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Tonight: Defend Safety on Prospect Park West

January 20, 2011

Via Transporation Alternatives comes this plea to attend tonight’s CB6 meeting.  Please be there.

This Thursday evening, the Department of Transportation will present its safety findings regarding the Prospect Park West bicycle lanes and traffic calming project to Community Board 6. Join Transportation Alternatives at this critical meeting as we call upon the Department of Transportation to “POUR THE CONCRETE” and make the safer Prospect Park West permanent. Bring your neighbors and be prepared to speak up.

Transportation Alternatives has gotten word that a NIMBY group, day lighting as “Neighbors for Better Bike Lanes,” is using their political connections to try and get the Prospect Park West bike lane removed. They will be the only voice at this meeting if you do not attend.

Don’t let a small but well-connected group of NIMBYs steal a safer Prospect Park West from Park Slope residents.

Where: Old First Reformed Church, 729 Carroll Street at 7th Avenue (Q/B to 7th Avenue)
When: Thursday, January 20th, 6:30pm

Let’s not let “Neighbors for Better Bike Lanes” tell anymore lies. Here are the facts about the new design of Prospect Park West:

It improves safety – Park Slope Neighbors’ before and after speed surveys showed that the new design reduced average speeds by 25%, increased compliance with the speed limit five-fold and reduced the proportion of cars speeding 40 mph or faster from 30% to just 1.4%. This is all the result of replacing one of Prospect Park West’s travel lanes with a protected, two-way bike path and pedestrian refuge islands. The street carries the same volume of cars as it did before, they just aren’t speeding.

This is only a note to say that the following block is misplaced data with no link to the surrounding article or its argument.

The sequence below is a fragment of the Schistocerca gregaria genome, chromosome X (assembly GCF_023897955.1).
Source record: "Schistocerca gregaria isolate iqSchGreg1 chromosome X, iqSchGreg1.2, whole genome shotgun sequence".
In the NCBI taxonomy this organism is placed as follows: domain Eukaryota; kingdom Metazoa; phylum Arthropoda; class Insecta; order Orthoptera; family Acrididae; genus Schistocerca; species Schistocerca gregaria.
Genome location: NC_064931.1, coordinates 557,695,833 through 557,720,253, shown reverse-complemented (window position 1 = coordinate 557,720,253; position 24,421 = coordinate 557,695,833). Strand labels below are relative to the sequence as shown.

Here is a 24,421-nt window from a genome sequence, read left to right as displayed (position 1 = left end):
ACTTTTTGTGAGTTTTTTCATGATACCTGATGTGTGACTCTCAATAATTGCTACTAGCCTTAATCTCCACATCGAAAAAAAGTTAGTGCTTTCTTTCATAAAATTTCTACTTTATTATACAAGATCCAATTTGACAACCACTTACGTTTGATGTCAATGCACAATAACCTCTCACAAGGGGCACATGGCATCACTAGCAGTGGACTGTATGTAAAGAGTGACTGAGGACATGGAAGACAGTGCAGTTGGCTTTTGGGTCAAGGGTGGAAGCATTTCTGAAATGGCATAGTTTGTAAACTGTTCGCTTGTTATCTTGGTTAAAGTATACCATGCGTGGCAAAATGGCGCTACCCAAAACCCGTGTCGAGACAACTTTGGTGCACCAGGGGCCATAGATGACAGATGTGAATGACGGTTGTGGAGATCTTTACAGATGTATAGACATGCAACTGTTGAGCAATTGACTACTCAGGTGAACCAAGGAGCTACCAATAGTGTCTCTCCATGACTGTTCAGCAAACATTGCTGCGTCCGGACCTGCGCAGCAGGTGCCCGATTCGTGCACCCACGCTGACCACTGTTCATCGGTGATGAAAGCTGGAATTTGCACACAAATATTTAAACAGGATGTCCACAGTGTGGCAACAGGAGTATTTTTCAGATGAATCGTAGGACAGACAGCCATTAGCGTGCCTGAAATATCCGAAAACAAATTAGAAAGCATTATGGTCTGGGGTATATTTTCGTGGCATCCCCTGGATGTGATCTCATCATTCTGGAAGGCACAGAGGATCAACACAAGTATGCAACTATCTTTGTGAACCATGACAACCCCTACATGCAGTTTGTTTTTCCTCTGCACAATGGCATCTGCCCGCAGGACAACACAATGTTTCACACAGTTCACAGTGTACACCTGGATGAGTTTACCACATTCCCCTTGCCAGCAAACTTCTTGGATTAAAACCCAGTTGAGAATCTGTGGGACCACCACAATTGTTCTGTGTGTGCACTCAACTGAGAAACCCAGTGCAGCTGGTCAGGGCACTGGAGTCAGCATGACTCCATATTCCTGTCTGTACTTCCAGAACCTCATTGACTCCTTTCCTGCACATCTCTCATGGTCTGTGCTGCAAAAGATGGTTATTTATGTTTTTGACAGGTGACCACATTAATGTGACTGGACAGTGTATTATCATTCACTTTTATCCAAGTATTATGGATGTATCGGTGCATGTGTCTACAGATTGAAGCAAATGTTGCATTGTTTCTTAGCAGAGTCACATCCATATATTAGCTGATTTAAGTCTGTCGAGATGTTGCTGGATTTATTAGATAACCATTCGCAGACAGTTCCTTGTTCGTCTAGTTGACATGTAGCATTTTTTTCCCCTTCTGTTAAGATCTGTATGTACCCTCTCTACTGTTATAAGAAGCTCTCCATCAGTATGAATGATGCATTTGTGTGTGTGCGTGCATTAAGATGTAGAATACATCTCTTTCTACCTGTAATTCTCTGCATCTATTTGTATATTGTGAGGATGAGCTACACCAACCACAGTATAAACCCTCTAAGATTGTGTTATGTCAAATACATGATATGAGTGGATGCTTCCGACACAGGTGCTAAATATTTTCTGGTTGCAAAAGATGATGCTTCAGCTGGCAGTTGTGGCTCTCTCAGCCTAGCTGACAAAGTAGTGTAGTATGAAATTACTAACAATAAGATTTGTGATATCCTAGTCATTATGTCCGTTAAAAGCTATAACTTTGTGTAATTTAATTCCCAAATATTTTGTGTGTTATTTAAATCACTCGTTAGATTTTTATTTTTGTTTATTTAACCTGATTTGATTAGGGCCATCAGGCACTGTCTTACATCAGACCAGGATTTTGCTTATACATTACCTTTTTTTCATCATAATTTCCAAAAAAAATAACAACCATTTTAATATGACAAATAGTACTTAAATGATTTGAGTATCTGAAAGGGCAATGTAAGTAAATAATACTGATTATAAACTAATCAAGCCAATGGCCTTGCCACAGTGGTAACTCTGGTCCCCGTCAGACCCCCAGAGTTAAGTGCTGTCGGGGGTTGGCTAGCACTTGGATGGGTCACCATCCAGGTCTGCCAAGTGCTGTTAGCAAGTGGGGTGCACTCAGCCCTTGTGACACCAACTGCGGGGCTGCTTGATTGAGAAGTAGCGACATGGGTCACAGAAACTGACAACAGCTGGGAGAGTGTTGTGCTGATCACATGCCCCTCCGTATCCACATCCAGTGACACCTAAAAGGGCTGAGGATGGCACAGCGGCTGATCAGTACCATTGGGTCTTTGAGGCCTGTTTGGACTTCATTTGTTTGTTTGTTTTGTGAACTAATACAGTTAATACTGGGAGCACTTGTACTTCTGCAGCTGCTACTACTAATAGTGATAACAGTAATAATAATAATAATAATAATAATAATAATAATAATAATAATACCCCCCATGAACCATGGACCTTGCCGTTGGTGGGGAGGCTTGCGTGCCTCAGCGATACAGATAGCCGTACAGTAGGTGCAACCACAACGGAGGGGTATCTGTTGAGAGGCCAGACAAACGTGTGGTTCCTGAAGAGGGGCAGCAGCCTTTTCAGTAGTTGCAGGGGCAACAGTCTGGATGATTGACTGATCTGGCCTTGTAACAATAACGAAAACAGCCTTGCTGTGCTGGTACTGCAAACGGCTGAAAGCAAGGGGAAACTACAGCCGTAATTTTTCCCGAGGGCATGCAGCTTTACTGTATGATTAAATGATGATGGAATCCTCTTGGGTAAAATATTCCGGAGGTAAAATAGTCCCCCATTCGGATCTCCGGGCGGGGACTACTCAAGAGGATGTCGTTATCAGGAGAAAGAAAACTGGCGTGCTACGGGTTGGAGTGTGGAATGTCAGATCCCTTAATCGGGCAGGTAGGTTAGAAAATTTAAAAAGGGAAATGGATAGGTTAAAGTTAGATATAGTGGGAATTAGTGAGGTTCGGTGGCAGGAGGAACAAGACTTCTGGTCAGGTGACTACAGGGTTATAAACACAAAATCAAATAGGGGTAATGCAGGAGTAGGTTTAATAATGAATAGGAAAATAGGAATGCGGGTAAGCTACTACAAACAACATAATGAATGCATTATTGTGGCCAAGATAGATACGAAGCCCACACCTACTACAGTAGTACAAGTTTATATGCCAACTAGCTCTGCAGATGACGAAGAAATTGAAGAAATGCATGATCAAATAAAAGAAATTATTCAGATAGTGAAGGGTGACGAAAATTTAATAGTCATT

The community asked for it – The new Prospect Park West was born out of community concern with unsafe driving and speeding on the corridor. The project’s development and implementation has been supported consistently over several years by Community Board 6, local elected officials, civic organizations and thousands of Park Slope residents and users of Prospect Park.

Councilman Brad Lander’s recent survey speaks to the broad-based community support:

  • Among the 3,150 respondents: 78% support the new Prospect Park West
  • Among the 2,210 respondents living in Park Slope: 71% support the new Prospect Park West
  • 85% of survey respondents feel that the project has very much or somewhat met the goal of reducing speeding
  • 91% feel it has very much or somewhat met the goal of creating a safer space for biking
  • 70% also feel that the project has very much or somewhat made Prospect Park West easier to cross

The small group of opponents, who cannot handle change, are simply out of touch with what the majority of the neighborhood wants and needs to be safe.

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